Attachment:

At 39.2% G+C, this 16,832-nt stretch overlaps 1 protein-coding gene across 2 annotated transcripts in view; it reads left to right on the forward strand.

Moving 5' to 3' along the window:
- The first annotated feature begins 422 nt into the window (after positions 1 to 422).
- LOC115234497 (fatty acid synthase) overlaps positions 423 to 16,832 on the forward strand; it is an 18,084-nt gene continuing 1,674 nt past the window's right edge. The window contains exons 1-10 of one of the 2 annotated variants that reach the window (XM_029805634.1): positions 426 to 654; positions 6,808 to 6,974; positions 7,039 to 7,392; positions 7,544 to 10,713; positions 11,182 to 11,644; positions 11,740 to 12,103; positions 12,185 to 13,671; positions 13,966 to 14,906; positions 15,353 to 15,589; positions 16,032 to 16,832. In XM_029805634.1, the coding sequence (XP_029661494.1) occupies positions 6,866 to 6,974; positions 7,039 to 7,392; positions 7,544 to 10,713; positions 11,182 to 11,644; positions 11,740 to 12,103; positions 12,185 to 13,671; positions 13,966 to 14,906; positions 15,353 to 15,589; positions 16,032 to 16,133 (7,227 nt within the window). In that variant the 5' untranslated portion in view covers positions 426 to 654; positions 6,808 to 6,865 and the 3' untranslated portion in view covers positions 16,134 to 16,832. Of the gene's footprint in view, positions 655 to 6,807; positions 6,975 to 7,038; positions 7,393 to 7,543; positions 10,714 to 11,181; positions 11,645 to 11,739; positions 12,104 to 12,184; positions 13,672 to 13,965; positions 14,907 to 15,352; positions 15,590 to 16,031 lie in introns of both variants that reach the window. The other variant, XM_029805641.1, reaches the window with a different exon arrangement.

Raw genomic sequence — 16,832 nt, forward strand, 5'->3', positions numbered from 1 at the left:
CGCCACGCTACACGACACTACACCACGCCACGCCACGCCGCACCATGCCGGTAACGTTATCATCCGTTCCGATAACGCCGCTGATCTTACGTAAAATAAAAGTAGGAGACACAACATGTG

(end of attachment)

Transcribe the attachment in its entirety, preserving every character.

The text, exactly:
At 39.2% G+C, this 16,832-nt stretch overlaps 1 protein-coding gene across 2 annotated transcripts in view; it reads left to right on the forward strand.

Moving 5' to 3' along the window:
- The first annotated feature begins 422 nt into the window (after positions 1 to 422).
- LOC115234497 (fatty acid synthase) overlaps positions 423 to 16,832 on the forward strand; it is an 18,084-nt gene continuing 1,674 nt past the window's right edge. The window contains exons 1-10 of one of the 2 annotated variants that reach the window (XM_029805634.1): positions 426 to 654; positions 6,808 to 6,974; positions 7,039 to 7,392; positions 7,544 to 10,713; positions 11,182 to 11,644; positions 11,740 to 12,103; positions 12,185 to 13,671; positions 13,966 to 14,906; positions 15,353 to 15,589; positions 16,032 to 16,832. In XM_029805634.1, the coding sequence (XP_029661494.1) occupies positions 6,866 to 6,974; positions 7,039 to 7,392; positions 7,544 to 10,713; positions 11,182 to 11,644; positions 11,740 to 12,103; positions 12,185 to 13,671; positions 13,966 to 14,906; positions 15,353 to 15,589; positions 16,032 to 16,133 (7,227 nt within the window). In that variant the 5' untranslated portion in view covers positions 426 to 654; positions 6,808 to 6,865 and the 3' untranslated portion in view covers positions 16,134 to 16,832. Of the gene's footprint in view, positions 655 to 6,807; positions 6,975 to 7,038; positions 7,393 to 7,543; positions 10,714 to 11,181; positions 11,645 to 11,739; positions 12,104 to 12,184; positions 13,672 to 13,965; positions 14,907 to 15,352; positions 15,590 to 16,031 lie in introns of both variants that reach the window. The other variant, XM_029805641.1, reaches the window with a different exon arrangement.

Raw genomic sequence — 16,832 nt, forward strand, 5'->3', positions numbered from 1 at the left:
CGCCACGCTACACGACACTACACCACGCCACGCCACGCCGCACCATGCCGGTAACGTTATCATCCGTTCCGATAACGCCGCTGATCTTACGTAAAATAAAAGTAGGAGACACAACATGTG